Riverdale Might Be The Teen Drama We Didn’t Know We Needed


The CW’s Riverdale is a stylized version of almost every other teen drama we’ve seen. But in this case, that’s not a bad thing.

It can be notoriously hard to judge a show by its pilot, and so I come from a very limited point of view. My reaction is merely to the first hour long installment of the gritty new murder mystery, but it’s also informed by the months and months of hype and buzz that’s preceded the show’s premiere. They had a lot to live up to, and I feel like they mostly did the job. 

As billed, Riverdale is heavily influenced by David Lynch’s eccentric murder mystery of the ’90s, Twin Peaks. And the weight of that reference weighs heavily on the pilot—right down to the murder of one of the town’s most popular young men.  Hell, even the opening sequence is a nod to the first few moments of Twin Peaks.

I can’t deny the Lynchian presence, but you also can’t help but feel like you’ve seen versions of

It’s a helpful shorthand to the characters that are a total reimagining of the beloved characters of the Archie Comics universe.

these characters before. Which isn’t a bad thing, right? No need to reinvent the wheel. It’s a helpful shorthand to the characters that are a total reimagining of the beloved characters of the Archie Comics universe.

However, they don’t have much in common with their namesakes. These characters are far beyond their years — think Blair Waldorf during the height of Gossip Girl‘s success. They speak to each other in complex monologues packed with references that run the gamut from contemporary television to mid-century literature — in the same way the characters in Dawson’s Creek communicated. And they are all tightly embroiled in a complicated snarl of individual and shared secrets, daring us to guess their origins — the way Pretty Little Liars kept their characters walking a taut line from season to season.

The narrative is couched in an editorialized neo-noir style, making it far moodier than the original text. Although it’s about as modern as anything we’re getting right now from the CW, it’s also got a timeless feel. There are a few throwaway references to “millennials” but we aren’t constantly reminded of its 2017 setting. It’s refreshing.

As referential as the show seems to be, there’s something relentless about it. Ignore the over-stylized cinematography and the heavy handed use of angsty teen rock, and you’ll realize it’s completely gripping. The tropes and cliches we recognize make it more appealing, like a new pair of the same shoes we always buy.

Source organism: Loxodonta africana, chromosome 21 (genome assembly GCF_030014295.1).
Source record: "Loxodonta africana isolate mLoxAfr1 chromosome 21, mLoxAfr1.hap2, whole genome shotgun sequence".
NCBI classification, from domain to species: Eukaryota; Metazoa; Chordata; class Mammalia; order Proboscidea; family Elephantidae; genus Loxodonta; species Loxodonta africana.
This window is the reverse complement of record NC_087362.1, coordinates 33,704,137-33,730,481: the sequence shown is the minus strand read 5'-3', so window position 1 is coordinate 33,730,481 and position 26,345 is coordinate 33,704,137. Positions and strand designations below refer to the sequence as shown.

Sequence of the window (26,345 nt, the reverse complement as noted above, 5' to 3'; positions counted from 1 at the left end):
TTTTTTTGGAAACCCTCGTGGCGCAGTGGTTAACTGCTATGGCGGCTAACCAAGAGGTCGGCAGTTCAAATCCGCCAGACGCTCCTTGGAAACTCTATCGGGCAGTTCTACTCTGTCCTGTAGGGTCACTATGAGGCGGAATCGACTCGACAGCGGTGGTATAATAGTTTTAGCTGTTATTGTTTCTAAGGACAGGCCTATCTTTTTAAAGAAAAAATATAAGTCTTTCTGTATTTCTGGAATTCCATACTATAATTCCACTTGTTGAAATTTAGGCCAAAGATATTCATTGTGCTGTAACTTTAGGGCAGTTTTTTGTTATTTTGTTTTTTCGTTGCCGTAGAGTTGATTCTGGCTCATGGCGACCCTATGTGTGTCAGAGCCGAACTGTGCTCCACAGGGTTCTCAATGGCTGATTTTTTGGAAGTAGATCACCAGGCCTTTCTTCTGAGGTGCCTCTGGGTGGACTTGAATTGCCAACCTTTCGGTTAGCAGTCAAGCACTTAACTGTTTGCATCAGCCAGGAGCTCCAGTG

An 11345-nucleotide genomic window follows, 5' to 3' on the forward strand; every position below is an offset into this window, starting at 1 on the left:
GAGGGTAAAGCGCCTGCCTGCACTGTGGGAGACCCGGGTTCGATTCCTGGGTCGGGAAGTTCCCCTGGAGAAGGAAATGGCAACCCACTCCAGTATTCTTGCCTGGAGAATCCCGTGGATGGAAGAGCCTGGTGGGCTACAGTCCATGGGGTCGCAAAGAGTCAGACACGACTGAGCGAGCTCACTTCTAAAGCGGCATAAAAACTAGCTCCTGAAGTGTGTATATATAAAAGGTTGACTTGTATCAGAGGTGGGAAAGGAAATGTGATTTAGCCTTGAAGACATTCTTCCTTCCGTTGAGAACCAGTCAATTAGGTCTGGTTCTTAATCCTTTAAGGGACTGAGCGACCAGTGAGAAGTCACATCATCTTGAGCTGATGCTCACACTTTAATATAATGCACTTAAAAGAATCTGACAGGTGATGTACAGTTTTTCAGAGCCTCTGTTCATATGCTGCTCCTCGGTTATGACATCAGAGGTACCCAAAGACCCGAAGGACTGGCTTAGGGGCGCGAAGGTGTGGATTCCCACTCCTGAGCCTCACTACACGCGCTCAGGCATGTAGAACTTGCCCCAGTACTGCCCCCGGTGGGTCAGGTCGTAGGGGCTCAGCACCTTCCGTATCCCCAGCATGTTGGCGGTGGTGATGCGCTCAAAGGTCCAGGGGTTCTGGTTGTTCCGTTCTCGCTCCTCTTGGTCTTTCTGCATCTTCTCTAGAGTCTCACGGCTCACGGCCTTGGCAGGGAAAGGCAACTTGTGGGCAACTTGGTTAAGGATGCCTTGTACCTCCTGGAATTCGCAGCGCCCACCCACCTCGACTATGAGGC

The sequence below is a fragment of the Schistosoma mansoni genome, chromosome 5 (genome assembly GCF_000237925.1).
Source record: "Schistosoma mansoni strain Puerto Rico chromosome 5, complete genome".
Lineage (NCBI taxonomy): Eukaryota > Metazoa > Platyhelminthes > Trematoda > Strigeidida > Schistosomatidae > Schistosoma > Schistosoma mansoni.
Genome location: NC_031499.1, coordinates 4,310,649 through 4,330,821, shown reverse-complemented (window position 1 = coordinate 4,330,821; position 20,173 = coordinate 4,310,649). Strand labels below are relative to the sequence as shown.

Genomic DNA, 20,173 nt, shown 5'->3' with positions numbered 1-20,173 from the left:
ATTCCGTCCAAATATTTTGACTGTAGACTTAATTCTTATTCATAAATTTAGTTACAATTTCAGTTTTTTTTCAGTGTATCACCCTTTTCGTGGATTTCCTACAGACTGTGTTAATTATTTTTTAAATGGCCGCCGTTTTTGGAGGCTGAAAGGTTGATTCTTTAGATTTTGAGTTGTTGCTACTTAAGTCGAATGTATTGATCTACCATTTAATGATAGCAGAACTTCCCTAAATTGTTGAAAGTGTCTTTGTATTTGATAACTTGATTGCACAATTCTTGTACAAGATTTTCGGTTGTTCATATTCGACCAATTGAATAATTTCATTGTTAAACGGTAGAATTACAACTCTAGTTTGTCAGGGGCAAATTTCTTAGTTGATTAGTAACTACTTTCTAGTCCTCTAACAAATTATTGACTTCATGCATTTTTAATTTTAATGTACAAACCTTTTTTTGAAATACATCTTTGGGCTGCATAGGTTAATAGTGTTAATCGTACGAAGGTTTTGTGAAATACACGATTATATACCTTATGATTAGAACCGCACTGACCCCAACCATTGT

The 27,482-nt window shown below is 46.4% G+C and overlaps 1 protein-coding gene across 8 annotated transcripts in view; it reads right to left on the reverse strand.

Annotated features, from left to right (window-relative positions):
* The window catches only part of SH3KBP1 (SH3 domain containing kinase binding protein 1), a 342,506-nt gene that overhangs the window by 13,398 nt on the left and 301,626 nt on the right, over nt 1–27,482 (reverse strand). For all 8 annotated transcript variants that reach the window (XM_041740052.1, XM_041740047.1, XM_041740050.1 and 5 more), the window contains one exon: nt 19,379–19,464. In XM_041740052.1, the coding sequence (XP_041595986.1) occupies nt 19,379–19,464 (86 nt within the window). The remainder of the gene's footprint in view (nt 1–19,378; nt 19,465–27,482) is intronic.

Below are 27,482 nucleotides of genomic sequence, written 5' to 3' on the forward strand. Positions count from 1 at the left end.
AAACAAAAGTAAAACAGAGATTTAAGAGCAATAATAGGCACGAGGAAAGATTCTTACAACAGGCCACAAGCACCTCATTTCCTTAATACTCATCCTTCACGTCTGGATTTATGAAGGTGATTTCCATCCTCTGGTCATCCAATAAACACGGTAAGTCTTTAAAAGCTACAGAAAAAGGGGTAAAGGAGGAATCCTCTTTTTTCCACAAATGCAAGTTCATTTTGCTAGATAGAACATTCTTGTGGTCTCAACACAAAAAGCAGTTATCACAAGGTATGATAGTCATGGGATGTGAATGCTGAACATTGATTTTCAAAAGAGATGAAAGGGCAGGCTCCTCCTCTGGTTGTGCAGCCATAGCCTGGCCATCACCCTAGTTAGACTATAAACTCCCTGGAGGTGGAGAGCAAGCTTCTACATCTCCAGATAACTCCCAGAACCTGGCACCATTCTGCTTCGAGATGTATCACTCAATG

The lead characters are beautiful and glossy, with abs and cheekbones to go around. But they are multi-dimensional, something the CW does extremely well.

Archie (KJ Apa), the lead character is probably the most boring of the all, a de facto leader with a comically red head of hair and two girls inexplicably lusting after him. Like everyone else in Riverdale, he’s hiding a secret — in his case, an affair with a teacher (who looks like she’s probably the same age as he in real life). But what’s far more interesting than their affair is what they know about the murder of Jason Blossom, and what they plan to do with that knowledge.

Veronica (Camila Mendes) performs the “new girl from the big city” trope exquisitely. She’s the Jen Linley to Archie’s Dawson. She even gets the slow-motion entrance that Jen got. But she’s not a stereotype, and upends the caricature at almost every turn. She’s no Blair Waldorf. Although Veronica has come to Riverdale under shady circumstances involving an embezzling father, she’s here for self-betterment. She’s striving to be a better person.

There is no immediate competition between her and Betty, and I can’t express my gratitude enough for this. The last thing we need is another catty race between two women to win the boy – it’s too tired. We also don’t need more girl-on-girl kisses for the sake of the gimmick either, but I applaud Riverdale for calling themselves out on their nonsense straightaway.

Photo: The CW

Things do get a little dicey toward the end of the episode, as it becomes obvious that both girls are attracted to Archie, but he clearly only has feelings for one. His attraction for Veronica, however, is at odds with his feelings for the teacher, Ms. Grundy. Archie is so obviously hot for teacher, the kiss between he and Veronica feels a little forced.

Betty (Lili Reinhart) is supposed to perform the all-American sweetheart and she is, quite literally, the girl next door. She spends her nights mooning over the hunky neighbor-boy, talking about her and Archie’s would-be love to the “gay best friend,” Kevin. Although her character could slide into eye-roll territory with her pony-tail and Brittany Murphy face, she’s got real depth. There’s an aggression that seethes just under the surface as she struggles to be “perfect.”

At its heart, it’s a show about characters at odds — mostly with themselves. Once you lean into all the referential familiarity, accept its tongue in cheek nostalgia (Luke Perry as Archie’s dad, for eff’s sake), and give it a proper shot, you can see it’s got substance.

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Riverdale airs Thursdays on The CW.